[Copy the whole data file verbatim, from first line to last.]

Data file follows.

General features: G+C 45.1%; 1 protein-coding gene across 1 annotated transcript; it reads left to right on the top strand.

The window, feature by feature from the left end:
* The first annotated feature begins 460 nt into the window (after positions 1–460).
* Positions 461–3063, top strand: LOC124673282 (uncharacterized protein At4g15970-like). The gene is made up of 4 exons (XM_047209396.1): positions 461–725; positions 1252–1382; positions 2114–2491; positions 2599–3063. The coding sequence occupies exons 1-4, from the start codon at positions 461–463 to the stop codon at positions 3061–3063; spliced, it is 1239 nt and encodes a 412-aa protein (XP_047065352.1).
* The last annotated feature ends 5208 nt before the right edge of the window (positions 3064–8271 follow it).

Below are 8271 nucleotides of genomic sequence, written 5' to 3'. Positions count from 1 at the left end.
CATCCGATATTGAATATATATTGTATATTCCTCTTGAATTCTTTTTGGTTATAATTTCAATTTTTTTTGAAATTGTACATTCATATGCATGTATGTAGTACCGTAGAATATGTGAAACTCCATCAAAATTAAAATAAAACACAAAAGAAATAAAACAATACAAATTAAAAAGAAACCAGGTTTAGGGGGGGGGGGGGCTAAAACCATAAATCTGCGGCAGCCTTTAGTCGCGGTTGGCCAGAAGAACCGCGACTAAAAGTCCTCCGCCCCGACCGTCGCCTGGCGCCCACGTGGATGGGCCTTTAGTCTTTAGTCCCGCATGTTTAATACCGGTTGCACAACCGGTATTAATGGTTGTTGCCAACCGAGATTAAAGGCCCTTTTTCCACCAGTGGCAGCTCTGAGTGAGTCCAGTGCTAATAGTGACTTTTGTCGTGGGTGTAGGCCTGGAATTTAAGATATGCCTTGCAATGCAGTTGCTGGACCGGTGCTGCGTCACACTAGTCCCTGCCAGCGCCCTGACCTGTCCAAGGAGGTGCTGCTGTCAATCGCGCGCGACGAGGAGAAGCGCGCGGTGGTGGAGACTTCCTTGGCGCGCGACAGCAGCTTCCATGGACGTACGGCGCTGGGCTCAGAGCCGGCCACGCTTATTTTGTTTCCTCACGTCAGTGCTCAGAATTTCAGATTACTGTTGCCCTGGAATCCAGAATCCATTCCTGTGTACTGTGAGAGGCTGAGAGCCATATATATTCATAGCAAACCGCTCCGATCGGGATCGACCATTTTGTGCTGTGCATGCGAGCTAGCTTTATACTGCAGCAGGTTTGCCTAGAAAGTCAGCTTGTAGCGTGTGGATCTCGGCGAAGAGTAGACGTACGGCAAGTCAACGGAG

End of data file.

General features: G+C 45.1%; 1 protein-coding gene across 1 annotated transcript; it reads left to right on the top strand.

The window, feature by feature from the left end:
* The first annotated feature begins 460 nt into the window (after positions 1–460).
* Positions 461–3063, top strand: LOC124673282 (uncharacterized protein At4g15970-like). The gene is made up of 4 exons (XM_047209396.1): positions 461–725; positions 1252–1382; positions 2114–2491; positions 2599–3063. The coding sequence occupies exons 1-4, from the start codon at positions 461–463 to the stop codon at positions 3061–3063; spliced, it is 1239 nt and encodes a 412-aa protein (XP_047065352.1).
* The last annotated feature ends 5208 nt before the right edge of the window (positions 3064–8271 follow it).

Below are 8271 nucleotides of genomic sequence, written 5' to 3'. Positions count from 1 at the left end.
CATCCGATATTGAATATATATTGTATATTCCTCTTGAATTCTTTTTGGTTATAATTTCAATTTTTTTTGAAATTGTACATTCATATGCATGTATGTAGTACCGTAGAATATGTGAAACTCCATCAAAATTAAAATAAAACACAAAAGAAATAAAACAATACAAATTAAAAAGAAACCAGGTTTAGGGGGGGGGGGGGCTAAAACCATAAATCTGCGGCAGCCTTTAGTCGCGGTTGGCCAGAAGAACCGCGACTAAAAGTCCTCCGCCCCGACCGTCGCCTGGCGCCCACGTGGATGGGCCTTTAGTCTTTAGTCCCGCATGTTTAATACCGGTTGCACAACCGGTATTAATGGTTGTTGCCAACCGAGATTAAAGGCCCTTTTTCCACCAGTGGCAGCTCTGAGTGAGTCCAGTGCTAATAGTGACTTTTGTCGTGGGTGTAGGCCTGGAATTTAAGATATGCCTTGCAATGCAGTTGCTGGACCGGTGCTGCGTCACACTAGTCCCTGCCAGCGCCCTGACCTGTCCAAGGAGGTGCTGCTGTCAATCGCGCGCGACGAGGAGAAGCGCGCGGTGGTGGAGACTTCCTTGGCGCGCGACAGCAGCTTCCATGGACGTACGGCGCTGGGCTCAGAGCCGGCCACGCTTATTTTGTTTCCTCACGTCAGTGCTCAGAATTTCAGATTACTGTTGCCCTGGAATCCAGAATCCATTCCTGTGTACTGTGAGAGGCTGAGAGCCATATATATTCATAGCAAACCGCTCCGATCGGGATCGACCATTTTGTGCTGTGCATGCGAGCTAGCTTTATACTGCAGCAGGTTTGCCTAGAAAGTCAGCTTGTAGCGTGTGGATCTCGGCGAAGAGTAGACGTACGGCAAGTCAACGGAG